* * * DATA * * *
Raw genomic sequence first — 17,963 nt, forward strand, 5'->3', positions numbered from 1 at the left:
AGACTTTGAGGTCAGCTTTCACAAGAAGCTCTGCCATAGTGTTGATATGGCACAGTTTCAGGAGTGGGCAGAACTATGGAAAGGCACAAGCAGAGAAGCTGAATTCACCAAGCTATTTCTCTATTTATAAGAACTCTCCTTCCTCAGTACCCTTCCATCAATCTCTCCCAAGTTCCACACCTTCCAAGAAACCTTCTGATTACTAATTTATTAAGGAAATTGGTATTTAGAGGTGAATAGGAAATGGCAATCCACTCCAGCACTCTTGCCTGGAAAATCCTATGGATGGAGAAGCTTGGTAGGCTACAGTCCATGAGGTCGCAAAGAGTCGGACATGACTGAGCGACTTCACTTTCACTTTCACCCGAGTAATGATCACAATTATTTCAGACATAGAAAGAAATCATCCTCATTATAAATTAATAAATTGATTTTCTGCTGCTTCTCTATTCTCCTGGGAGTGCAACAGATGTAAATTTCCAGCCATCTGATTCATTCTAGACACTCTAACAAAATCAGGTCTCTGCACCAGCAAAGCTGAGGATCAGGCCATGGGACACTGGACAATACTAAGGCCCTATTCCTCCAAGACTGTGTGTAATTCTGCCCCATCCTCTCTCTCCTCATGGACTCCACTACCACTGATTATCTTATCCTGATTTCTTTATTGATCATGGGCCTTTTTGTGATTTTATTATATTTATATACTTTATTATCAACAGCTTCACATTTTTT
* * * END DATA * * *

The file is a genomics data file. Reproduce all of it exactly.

Raw genomic sequence first — 17,963 nt, forward strand, 5'->3', positions numbered from 1 at the left:
AGACTTTGAGGTCAGCTTTCACAAGAAGCTCTGCCATAGTGTTGATATGGCACAGTTTCAGGAGTGGGCAGAACTATGGAAAGGCACAAGCAGAGAAGCTGAATTCACCAAGCTATTTCTCTATTTATAAGAACTCTCCTTCCTCAGTACCCTTCCATCAATCTCTCCCAAGTTCCACACCTTCCAAGAAACCTTCTGATTACTAATTTATTAAGGAAATTGGTATTTAGAGGTGAATAGGAAATGGCAATCCACTCCAGCACTCTTGCCTGGAAAATCCTATGGATGGAGAAGCTTGGTAGGCTACAGTCCATGAGGTCGCAAAGAGTCGGACATGACTGAGCGACTTCACTTTCACTTTCACCCGAGTAATGATCACAATTATTTCAGACATAGAAAGAAATCATCCTCATTATAAATTAATAAATTGATTTTCTGCTGCTTCTCTATTCTCCTGGGAGTGCAACAGATGTAAATTTCCAGCCATCTGATTCATTCTAGACACTCTAACAAAATCAGGTCTCTGCACCAGCAAAGCTGAGGATCAGGCCATGGGACACTGGACAATACTAAGGCCCTATTCCTCCAAGACTGTGTGTAATTCTGCCCCATCCTCTCTCTCCTCATGGACTCCACTACCACTGATTATCTTATCCTGATTTCTTTATTGATCATGGGCCTTTTTGTGATTTTATTATATTTATATACTTTATTATCAACAGCTTCACATTTTTT